Special Terrine of Rabbit with Prunes

Preparation info

  • Difficulty


  • (Serves



Appears in

A Taste of Dreams

A Taste of Dreams

By Josceline Dimbleby

Published 1976

  • About

There is a small, unpretentious restaurant in the unfashionable Twelfth Arrondissement of Paris called Chez Marcel where they specialise in terrines, pâté and saucissons of every kind It is a plain ‘serious eaters’ restaurant – my favourite kind of place – where all the clientele talk enthusiastically about food as they eat. Immediately you are settled at your table about ten different kinds of terrine and pâté are put in front of you, all of which you are supposed to try. This terrine is inspired by the one I enjoyed most at Chez Marcel the evening we went there. The only criticism I have of French terrines is that sometimes they do not seem to be flavoured strongly enough and are too bland for their richness. This rabbit, pork and veal terrine is very fully flavoured and I think, delicious. You must start to prepare it at least two days in advance but it is very satisfying to make and once it is made will keep for about two weeks in the fridge. You can serve it as a first course with hot toast, or as a main course with new or jacket potatoes and a mixed salad, and of course it is perfect for a party as it looks so beautiful, and feeds many.


  • 6 oz Californian prunes – soaked overnight in about 2 glasses of red wine (175 g)
  • 2 lb leg of rabbit or lb boneless rabbit (900 or 700 g) – you can buy boned rabbit in frozen blocks at Sainsbury’s; it is called boneless Chinese rabbit and is most useful for casseroles etc.
  • 1 lb belly of pork (450 g)
  • ½ lb stewing veal (225 g)
  • ¾ lb smoked streaky bacon – thinly sliced with rind removed (350 g)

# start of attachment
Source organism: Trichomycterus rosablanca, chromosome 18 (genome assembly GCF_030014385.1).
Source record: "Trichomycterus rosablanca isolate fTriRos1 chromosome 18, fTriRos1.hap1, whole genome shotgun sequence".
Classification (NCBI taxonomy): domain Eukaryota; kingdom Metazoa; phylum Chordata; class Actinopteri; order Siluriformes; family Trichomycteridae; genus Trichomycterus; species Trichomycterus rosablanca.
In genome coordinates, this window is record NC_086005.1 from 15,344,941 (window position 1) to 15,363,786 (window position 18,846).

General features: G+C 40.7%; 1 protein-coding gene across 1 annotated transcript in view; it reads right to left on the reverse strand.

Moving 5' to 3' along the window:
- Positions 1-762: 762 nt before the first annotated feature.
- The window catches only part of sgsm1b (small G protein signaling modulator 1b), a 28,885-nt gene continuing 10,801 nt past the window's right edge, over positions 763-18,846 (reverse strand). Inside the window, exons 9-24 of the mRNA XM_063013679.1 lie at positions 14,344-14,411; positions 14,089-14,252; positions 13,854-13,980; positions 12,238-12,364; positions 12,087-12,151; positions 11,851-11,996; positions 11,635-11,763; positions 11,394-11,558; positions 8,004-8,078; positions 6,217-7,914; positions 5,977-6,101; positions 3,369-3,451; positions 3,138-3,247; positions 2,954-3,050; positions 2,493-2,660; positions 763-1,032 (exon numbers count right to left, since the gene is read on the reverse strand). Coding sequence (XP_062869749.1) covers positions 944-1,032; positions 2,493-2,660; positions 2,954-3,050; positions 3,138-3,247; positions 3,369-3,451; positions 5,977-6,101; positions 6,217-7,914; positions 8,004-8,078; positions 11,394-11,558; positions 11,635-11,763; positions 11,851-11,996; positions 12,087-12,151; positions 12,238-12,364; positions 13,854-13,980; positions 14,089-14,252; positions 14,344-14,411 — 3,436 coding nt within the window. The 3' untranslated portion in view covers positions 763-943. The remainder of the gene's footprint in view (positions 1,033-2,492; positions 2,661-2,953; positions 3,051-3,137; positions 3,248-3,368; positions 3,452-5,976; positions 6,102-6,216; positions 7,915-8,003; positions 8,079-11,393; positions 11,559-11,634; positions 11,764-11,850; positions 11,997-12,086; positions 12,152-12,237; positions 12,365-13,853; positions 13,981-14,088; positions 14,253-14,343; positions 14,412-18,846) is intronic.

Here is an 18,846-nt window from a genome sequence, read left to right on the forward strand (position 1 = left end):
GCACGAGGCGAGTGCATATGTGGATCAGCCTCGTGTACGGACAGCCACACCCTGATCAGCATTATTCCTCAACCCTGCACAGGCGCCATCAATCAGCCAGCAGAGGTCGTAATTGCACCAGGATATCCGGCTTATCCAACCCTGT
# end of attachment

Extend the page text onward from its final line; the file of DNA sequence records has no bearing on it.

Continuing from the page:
• 3–4 whole juniper berries
  • 1 tablespoon sage – finely chopped
  • 1 tablespoon oregano or marjoram
  • powdered maceFox’s herbs and spices do this and probably others, it is useful to have for adding to cakes and puddings as well as for savoury dishes
  • salt, pepper

For the Marinade

  • about ½ wineglass brandy
  • juice of 1 orange
  • 10–15 juniper berries – crushed
  • about 8 peppercorns
  • about 4 bayleaves
  • 10–15 whole allspice – crushed
  • 1 teaspoon salt


Cut the flesh off the rabbit bones and chop into fairly small pieces. Put in a shallow pan with all the marinade ingredients and turn the rabbit well in the liquid. Cover and leave in a cool place for about 8 hours or overnight, stir the rabbit in the liquid once or twice during the marinating. Cut the rind off the belly of pork and put both the pork and the veal through the coarse blade of a mincer or cut up finely if you have no mincer. Season the meat with salt and pepper. Grease a 2-pint (1-litre) earthenware dish. Remove the bayleaves from the marinade and arrange them on the bottom of the dish in a pattern with 3 or 4 whole juniper berries. Lay the bacon neatly in strips on the bottom and sides of the dish, reserving enough to put on top of the terrine. Remove the stones from the soaked prunes with your fingers. Now proceed in layers; first a layer of rabbit, then a sprinkling of herbs and mace, then a few prunes, then a layer of pork and veal, then the herbs and mace again, then prunes, then rabbit and so on until all is used up. Pour over any left over marinating juices. Lay 2 bay leaves on the top and then the remaining strips of bacon. Cover with greased foil and then a lid and put the dish in a pan of water in the oven at Gas 3 (325°F/160°C) for 1½–2 hours or until a skewer stuck in the centre comes out clean. Cool for half an hour. It will smell delicious. Put a board on top of the foil (some juice will spill over when you do this, try to reserve it as it will turn into jelly to glaze the top when you finally turn the terrine out) and then some weights or books. Leave it weighted down for several hours or overnight if you can. Chill it in the fridge and then turn it out on to a serving dish. The easiest way to do this I have found is to dip the dish in very hot water in the sink – the water should just come up to the top of the dish – for about 1 minute or until the terrine plops out when you turn it upside down and give it a good shake. Now it should look a triumph and you will feel very pleased and clever. To perfect it slightly melt the reserved jelly juice if you have it and brush the top of the terrine with it, the sides should still have jelly sticking to them unless you left the dish in the hot water for too long. Return to the fridge until you serve it.